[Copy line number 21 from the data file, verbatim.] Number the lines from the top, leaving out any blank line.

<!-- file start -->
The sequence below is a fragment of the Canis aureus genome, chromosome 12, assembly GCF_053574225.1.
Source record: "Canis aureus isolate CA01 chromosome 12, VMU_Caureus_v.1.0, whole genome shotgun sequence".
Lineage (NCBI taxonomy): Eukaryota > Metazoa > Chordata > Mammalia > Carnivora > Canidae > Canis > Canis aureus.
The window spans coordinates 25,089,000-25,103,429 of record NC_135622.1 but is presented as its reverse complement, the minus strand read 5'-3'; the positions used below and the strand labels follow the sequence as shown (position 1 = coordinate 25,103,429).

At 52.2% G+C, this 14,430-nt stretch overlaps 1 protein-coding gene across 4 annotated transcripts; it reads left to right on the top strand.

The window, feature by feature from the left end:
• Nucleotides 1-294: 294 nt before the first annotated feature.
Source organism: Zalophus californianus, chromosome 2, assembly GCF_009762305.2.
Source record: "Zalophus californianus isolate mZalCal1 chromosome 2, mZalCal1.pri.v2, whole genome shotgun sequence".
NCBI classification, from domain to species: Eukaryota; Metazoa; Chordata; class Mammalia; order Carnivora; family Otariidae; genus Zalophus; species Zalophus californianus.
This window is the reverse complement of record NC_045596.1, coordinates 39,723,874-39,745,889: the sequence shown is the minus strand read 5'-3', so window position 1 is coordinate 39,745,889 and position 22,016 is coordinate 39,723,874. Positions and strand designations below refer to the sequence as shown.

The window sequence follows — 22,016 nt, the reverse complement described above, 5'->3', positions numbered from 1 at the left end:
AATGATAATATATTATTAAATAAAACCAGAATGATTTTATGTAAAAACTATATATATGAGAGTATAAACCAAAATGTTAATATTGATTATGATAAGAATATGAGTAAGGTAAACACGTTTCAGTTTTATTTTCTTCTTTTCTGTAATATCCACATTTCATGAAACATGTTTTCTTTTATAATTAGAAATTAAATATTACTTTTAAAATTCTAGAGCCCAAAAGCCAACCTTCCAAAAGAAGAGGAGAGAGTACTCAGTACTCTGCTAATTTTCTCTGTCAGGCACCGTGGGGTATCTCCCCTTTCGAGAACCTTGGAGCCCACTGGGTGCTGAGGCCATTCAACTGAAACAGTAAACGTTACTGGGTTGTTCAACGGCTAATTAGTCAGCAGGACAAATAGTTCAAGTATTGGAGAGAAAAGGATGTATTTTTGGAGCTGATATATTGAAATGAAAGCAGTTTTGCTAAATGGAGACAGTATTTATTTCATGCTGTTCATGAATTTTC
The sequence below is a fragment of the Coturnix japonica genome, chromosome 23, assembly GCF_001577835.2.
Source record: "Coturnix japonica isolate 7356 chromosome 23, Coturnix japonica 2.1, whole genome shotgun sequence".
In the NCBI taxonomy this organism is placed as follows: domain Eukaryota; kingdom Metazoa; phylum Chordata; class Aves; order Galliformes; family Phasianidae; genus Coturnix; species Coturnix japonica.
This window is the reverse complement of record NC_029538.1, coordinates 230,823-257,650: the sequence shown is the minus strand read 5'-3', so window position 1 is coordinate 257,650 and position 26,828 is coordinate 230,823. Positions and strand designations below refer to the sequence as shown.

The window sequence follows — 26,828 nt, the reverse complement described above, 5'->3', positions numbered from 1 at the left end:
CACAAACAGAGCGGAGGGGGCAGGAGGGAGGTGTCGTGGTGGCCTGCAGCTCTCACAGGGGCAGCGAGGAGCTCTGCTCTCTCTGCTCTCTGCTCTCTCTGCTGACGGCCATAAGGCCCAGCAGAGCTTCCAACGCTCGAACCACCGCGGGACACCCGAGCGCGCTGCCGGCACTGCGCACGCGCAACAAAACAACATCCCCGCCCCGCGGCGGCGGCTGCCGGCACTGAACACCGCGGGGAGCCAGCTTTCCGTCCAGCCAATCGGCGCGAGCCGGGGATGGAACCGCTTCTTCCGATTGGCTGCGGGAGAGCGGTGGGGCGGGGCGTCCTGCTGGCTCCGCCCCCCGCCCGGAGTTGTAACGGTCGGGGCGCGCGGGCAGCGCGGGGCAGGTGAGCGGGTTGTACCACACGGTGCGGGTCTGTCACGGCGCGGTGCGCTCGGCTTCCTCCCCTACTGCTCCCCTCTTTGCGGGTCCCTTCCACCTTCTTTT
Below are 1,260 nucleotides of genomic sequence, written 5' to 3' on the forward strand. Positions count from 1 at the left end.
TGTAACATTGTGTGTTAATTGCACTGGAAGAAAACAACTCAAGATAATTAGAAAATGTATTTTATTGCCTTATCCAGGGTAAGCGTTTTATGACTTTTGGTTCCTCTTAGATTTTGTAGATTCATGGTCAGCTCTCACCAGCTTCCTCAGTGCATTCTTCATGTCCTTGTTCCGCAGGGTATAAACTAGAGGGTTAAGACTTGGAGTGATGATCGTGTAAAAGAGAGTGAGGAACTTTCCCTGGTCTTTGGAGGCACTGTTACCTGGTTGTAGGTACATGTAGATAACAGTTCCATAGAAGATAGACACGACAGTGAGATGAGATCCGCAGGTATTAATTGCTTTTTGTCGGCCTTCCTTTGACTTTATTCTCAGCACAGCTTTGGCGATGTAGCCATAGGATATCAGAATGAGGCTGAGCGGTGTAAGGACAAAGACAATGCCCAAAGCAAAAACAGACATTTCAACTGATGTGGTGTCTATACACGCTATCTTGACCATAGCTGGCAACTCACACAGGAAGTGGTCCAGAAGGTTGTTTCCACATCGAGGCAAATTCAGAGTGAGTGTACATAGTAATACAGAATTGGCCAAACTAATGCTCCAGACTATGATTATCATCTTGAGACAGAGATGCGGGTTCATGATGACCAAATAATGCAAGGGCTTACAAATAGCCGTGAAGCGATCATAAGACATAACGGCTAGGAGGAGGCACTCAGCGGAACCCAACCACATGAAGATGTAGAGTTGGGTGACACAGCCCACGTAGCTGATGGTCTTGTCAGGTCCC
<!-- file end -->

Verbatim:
TGTAACATTGTGTGTTAATTGCACTGGAAGAAAACAACTCAAGATAATTAGAAAATGTATTTTATTGCCTTATCCAGGGTAAGCGTTTTATGACTTTTGGTTCCTCTTAGATTTTGTAGATTCATGGTCAGCTCTCACCAGCTTCCTCAGTGCATTCTTCATGTCCTTGTTCCGCAGGGTATAAACTAGAGGGTTAAGACTTGGAGTGATGATCGTGTAAAAGAGAGTGAGGAACTTTCCCTGGTCTTTGGAGGCACTGTTACCTGGTTGTAGGTACATGTAGATAACAGTTCCATAGAAGATAGACACGACAGTGAGATGAGATCCGCAGGTATTAATTGCTTTTTGTCGGCCTTCCTTTGACTTTATTCTCAGCACAGCTTTGGCGATGTAGCCATAGGATATCAGAATGAGGCTGAGCGGTGTAAGGACAAAGACAATGCCCAAAGCAAAAACAGACATTTCAACTGATGTGGTGTCTATACACGCTATCTTGACCATAGCTGGCAACTCACACAGGAAGTGGTCCAGAAGGTTGTTTCCACATCGAGGCAAATTCAGAGTGAGTGTACATAGTAATACAGAATTGGCCAAACTAATGCTCCAGACTATGATTATCATCTTGAGACAGAGATGCGGGTTCATGATGACCAAATAATGCAAGGGCTTACAAATAGCCGTGAAGCGATCATAAGACATAACGGCTAGGAGGAGGCACTCAGCGGAACCCAACCACATGAAGATGTAGAGTTGGGTGACACAGCCCACGTAGCTGATGGTCTTGTCAGGTCCC